The key issue we're arguing about in relation to the volatility of the price of gold is whether it's likely to experience big movements as the norm or stability as the norm. IMO you can create conditions where either outcome is likely but the ECB's mandate, again IMO, makes stability the most likely outcome for the Eurozone. That said, you can definitely create instability and volatility in the price of gold in a currency zone by implementing bad fiscal and/or monetary policy. Stability isn't guaranteed by making gold central to the IMFS.

FWIW I'll be discussing the ECB mandate in a follow up post.

Anonymous said...


on the flucuations of the real price of gold. You write

We are speaking of arbitrage are we not?

Not in the usual meaning of the word, i.e. entering two different financial contracts at the same time without taking any risk, immediately netting a profit.

In the spur and brake case, one side of the arbitrage is in the "financial plane" (gold price and exchange rates) while the other side is in the "real plane" (adjusting supply contracts, hiring/firing workers, shipping goods to a different country, relocating a factory abroad).

I think the tenor of this whole "FreeFiat" discussion would change if you discarded this notion of large swings in the price of gold.

I don't think you can avoid this part of the discussion. I have three comments:

(1) For the spur and brake argument it is not required that the trading partners are all on a local gold standard. It is sufficient if international balances (the current accounts) are settled in physical gold. Take a look at how I describe this above with two countries and two local fiat currencies.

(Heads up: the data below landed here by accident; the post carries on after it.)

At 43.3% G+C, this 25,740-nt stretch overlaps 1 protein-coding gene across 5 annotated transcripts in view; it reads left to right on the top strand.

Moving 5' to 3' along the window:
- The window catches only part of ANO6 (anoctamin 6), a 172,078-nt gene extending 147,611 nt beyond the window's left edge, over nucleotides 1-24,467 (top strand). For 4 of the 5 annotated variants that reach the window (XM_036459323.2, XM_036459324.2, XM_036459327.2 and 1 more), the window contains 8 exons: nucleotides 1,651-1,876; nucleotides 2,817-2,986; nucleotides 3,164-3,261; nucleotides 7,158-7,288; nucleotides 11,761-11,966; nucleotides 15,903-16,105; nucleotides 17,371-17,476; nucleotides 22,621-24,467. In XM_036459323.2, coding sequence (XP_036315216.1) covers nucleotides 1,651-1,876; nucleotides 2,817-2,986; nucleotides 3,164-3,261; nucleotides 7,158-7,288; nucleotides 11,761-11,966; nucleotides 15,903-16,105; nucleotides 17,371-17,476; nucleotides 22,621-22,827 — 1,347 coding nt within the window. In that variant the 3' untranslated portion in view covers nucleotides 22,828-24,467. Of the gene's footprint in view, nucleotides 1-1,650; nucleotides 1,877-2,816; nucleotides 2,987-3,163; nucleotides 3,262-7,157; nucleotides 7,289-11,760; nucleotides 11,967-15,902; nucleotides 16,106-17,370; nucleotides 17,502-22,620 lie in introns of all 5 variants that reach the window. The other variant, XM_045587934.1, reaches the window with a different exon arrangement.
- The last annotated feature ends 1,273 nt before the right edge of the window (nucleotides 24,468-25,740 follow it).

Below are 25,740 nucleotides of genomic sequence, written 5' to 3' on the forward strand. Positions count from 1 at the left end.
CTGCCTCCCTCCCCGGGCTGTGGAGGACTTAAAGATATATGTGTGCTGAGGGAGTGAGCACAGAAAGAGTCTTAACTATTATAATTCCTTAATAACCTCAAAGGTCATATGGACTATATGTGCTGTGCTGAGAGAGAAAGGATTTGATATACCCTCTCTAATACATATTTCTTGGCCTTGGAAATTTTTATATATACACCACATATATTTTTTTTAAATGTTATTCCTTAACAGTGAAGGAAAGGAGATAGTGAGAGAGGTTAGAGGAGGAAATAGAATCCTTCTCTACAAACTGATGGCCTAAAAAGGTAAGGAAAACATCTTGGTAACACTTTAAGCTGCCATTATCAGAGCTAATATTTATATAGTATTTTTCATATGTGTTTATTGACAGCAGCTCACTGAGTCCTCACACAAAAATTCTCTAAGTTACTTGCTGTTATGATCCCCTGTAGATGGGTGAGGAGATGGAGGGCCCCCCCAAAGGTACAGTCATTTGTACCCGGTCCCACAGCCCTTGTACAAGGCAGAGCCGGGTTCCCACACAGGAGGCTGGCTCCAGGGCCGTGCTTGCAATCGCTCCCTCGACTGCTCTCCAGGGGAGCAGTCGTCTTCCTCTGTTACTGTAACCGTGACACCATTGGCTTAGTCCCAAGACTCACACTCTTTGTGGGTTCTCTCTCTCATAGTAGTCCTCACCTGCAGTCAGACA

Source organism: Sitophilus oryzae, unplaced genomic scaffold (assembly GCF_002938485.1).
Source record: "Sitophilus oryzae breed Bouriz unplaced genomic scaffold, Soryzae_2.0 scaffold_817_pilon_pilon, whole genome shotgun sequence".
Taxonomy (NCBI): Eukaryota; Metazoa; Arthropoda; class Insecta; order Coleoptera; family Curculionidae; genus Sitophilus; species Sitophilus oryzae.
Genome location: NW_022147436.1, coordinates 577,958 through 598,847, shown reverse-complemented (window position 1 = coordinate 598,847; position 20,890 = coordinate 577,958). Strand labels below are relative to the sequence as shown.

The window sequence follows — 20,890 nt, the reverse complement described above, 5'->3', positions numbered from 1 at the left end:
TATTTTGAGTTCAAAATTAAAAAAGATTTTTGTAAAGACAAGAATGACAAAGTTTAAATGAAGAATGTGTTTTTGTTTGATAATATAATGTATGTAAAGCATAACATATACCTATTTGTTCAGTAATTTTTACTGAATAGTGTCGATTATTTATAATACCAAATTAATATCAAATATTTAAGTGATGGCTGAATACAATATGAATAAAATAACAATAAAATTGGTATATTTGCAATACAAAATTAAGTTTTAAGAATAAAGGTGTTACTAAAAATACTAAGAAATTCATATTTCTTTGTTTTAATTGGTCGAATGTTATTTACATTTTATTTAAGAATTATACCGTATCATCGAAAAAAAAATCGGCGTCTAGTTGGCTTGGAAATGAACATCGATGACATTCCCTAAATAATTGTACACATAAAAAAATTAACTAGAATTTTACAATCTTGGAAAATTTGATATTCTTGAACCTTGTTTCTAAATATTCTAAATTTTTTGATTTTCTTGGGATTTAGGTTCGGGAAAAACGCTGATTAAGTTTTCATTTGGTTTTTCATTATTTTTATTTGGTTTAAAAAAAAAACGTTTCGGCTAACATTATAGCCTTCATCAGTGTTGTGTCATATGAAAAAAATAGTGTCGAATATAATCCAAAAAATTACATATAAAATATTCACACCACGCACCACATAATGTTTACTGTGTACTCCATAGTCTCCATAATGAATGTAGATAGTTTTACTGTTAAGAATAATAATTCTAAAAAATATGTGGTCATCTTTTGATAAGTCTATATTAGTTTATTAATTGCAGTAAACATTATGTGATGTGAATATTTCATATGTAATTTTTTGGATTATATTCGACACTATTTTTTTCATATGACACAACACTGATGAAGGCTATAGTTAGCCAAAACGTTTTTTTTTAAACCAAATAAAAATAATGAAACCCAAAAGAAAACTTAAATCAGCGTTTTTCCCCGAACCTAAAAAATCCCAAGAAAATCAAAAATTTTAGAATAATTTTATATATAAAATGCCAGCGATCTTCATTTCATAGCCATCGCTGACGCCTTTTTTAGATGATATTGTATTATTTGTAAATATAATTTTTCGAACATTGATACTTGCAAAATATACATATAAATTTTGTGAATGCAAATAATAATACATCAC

I don't think Jacques Rueff was advocating a return to the gold standard domestically. But he did advocate settlement in real terms, i.e. ultimately in gold.

(2) If you think this through, you realize that the spur and brake argument works irrespectively of what the local currencies are, whether they are on a gold standard or whether they are fiat.

(3) My argument is that the rules of the game of the international gold standard lead to considerable variations in the real price of gold. If the countries use fiat currencies, of course, their governments and CBs decide how to run these currencies. But if they are on a gold standard, it is not only the real price of gold that is affected by the international flow of goods and services, but rather the general price level.

There is a nice example in FOFOA's Once Upon A Time. After WW1, the U.S. exported a huge volume to Europe as a consequence of their reconstruction efforts after the war and of the fact that the U.S. industry survived the war undamaged. As real goods flowed from the U.S. to Britain, gold flowed in the opposite direction. This caused the real price of gold to drop inside the U.S. But under the local gold standard, this was the same as consumer price inflation.

Under the Harding administration, on 1920-21, this inflation caused so much trouble, that the Fed enacted their first major monetary policy operations, fighting this inflation (and sterilizing the spur and brake function).

The spur and brake was undesired because it caused too much inflation !!! This wasn't any "arbitrage" under 100 base point. It must have been real annoying.


Anonymous said...


Btw, here is another interesting aspect of the 1920/21 story.